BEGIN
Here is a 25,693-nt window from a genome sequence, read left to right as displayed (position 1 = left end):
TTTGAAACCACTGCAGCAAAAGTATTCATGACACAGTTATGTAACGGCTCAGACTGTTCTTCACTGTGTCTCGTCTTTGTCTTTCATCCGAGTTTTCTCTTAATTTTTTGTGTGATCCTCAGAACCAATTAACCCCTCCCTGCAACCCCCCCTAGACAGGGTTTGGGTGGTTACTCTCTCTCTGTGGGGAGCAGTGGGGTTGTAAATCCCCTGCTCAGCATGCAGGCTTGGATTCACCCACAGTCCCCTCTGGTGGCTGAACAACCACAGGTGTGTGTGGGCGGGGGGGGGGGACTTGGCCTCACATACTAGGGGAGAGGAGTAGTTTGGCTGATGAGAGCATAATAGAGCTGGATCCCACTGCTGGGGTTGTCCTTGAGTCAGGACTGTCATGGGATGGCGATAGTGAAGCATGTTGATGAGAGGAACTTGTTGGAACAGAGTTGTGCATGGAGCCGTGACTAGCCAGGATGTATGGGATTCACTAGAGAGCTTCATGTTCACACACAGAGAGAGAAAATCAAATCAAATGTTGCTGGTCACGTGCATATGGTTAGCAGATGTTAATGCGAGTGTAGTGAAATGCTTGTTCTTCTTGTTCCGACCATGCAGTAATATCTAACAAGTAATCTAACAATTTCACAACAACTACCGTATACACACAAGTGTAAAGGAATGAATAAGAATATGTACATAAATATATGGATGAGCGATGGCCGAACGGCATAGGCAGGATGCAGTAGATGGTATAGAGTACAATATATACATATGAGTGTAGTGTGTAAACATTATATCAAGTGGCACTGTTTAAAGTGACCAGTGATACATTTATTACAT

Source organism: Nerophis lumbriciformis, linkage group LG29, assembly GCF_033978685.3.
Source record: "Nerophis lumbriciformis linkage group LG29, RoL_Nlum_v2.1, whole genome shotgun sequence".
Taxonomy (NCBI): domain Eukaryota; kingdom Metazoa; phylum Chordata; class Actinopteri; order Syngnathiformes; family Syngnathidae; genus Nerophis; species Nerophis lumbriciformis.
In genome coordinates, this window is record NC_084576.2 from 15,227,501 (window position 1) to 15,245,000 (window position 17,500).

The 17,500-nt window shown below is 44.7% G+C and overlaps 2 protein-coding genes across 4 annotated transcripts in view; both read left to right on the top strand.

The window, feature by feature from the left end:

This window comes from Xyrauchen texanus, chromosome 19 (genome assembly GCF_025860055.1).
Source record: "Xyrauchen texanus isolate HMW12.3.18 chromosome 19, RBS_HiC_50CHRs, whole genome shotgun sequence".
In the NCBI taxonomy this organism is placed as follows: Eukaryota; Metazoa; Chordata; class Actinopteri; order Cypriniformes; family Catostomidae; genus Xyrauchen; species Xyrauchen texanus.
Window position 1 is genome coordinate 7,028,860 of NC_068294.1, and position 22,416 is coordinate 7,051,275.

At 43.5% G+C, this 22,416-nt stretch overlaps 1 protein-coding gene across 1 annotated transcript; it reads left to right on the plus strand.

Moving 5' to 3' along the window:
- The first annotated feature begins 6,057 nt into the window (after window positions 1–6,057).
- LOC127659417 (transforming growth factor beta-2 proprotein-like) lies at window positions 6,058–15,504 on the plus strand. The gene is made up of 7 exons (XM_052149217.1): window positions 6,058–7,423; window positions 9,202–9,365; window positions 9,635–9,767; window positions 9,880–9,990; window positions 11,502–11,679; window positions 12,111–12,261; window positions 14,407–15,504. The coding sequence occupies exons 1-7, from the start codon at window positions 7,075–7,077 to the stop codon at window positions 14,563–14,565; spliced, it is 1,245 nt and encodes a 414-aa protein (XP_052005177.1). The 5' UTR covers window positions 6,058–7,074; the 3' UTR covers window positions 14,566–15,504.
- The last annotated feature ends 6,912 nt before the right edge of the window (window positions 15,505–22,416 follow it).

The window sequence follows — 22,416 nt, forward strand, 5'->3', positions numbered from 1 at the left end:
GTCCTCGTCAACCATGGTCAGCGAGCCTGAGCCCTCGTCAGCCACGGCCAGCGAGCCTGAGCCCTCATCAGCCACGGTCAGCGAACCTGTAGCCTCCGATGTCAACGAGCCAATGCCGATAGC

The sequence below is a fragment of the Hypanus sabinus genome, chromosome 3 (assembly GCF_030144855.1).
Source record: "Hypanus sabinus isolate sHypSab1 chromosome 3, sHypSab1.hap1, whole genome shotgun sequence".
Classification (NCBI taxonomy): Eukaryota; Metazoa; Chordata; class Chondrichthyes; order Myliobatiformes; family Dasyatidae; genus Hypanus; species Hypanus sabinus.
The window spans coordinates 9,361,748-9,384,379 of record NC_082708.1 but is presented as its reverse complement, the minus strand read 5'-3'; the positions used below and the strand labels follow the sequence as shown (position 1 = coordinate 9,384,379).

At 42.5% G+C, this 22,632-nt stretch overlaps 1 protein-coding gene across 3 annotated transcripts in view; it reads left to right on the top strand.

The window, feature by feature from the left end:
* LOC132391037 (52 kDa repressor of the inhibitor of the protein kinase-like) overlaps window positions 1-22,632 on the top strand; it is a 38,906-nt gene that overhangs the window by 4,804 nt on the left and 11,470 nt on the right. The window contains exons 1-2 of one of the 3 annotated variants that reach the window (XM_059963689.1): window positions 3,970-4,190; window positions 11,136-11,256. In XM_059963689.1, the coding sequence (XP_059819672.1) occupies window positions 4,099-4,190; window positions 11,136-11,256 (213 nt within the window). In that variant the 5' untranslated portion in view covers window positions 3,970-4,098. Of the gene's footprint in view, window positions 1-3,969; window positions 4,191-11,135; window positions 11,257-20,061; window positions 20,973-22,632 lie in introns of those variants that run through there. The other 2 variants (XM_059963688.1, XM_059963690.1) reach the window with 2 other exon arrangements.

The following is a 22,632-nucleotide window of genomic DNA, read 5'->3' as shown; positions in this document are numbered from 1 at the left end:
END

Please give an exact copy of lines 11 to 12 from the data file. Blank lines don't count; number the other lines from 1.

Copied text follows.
In the NCBI taxonomy this organism is placed as follows: Eukaryota; Metazoa; Chordata; class Actinopteri; order Cypriniformes; family Catostomidae; genus Xyrauchen; species Xyrauchen texanus.
Window position 1 is genome coordinate 7,028,860 of NC_068294.1, and position 22,416 is coordinate 7,051,275.